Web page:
The meetings of these small groups usually take place mid-week, as each family already prays in their respective synagogue on the Sabbath. When they come together as devotees of Jesus, they seek to avoid duplicating or replacing activities or traditions which they are already upholding in the synagogue. With each of them engaged congregationally in synagogues, most of the dimensions of congregational life are already fulfilled there. Some of the mid-week small group meetings are separate for men and women, as this has been found to be more intimate and more helpful in their lives. These meetings often operate similar to a talking circle which is more like a support group than a formal congregation. There is an intimate time of discussion and prayer explicitly centered around Jesus, and everyone in the circle participates.
Involvement in these small groups connects each of these believers to the worldwide community of new covenant faith, which Christians call the Church or the Body of Christ. Yet, members of these groups have neither converted to Christianity nor joined a church, nor even joined the Messianic Jewish movement which has its own structures and organizational agendas. Also, being spiritually connected to the much larger worldwide community of believers in Jesus does not replace their membership or service in their local synagogue community. They simultaneously have larger and smaller group relationships that obligate them to overlapping responsibilities and also to other responsibilities which are unique and different to each group.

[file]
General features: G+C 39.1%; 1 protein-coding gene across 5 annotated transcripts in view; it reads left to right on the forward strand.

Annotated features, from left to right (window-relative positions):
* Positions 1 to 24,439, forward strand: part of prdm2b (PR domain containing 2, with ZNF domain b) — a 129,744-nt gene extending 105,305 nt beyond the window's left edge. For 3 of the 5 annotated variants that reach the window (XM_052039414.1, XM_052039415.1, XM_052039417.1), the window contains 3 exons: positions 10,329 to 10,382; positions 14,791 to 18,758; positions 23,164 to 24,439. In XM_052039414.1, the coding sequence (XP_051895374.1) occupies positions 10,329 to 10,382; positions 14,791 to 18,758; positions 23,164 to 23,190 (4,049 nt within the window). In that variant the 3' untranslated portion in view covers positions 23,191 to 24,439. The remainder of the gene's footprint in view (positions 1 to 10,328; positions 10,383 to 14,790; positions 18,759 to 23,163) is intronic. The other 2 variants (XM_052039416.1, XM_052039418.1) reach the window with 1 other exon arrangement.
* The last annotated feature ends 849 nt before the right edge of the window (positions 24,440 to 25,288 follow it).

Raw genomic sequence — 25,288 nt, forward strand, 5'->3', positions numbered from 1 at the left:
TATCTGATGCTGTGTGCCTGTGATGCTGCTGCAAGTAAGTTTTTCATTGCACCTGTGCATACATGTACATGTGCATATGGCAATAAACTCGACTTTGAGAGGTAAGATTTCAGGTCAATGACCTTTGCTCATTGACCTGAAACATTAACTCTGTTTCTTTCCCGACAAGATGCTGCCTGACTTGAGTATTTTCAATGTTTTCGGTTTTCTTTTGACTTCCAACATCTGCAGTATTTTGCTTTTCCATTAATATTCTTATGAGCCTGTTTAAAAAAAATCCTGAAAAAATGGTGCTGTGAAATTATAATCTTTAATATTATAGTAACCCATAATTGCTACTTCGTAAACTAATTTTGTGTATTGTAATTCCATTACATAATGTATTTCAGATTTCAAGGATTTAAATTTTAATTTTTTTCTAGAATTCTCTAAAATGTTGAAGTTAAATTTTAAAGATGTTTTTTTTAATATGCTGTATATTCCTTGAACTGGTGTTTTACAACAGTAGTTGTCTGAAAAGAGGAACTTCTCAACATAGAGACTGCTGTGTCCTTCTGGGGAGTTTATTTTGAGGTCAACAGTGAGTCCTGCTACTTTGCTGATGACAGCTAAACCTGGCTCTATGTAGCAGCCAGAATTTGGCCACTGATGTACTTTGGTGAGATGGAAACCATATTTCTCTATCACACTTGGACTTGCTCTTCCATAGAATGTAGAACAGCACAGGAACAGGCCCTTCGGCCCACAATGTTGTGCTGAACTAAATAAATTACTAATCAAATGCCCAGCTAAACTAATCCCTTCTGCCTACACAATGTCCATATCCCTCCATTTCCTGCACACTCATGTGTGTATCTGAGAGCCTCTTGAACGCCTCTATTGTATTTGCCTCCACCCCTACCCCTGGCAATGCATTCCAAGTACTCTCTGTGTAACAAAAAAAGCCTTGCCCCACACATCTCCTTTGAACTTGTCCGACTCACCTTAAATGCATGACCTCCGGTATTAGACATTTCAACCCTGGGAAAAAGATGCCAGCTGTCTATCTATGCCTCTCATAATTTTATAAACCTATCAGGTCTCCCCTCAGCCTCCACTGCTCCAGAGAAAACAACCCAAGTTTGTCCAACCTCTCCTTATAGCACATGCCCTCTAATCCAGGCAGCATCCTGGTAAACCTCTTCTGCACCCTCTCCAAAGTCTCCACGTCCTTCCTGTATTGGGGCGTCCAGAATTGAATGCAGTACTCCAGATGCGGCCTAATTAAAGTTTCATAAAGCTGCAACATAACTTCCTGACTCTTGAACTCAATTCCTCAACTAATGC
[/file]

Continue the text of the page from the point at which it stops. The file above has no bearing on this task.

Relational faithfulness within this dynamic is not a zero-sum game of all or nothing on one side or the other. These believers are faithful to Jesus and are also faithful in their relationships within their birth community of faith. They are not undermining the pre-existing community and especially not creating a new separate and competing community. They seek to bring transformation and new life to what is already there, serving from within.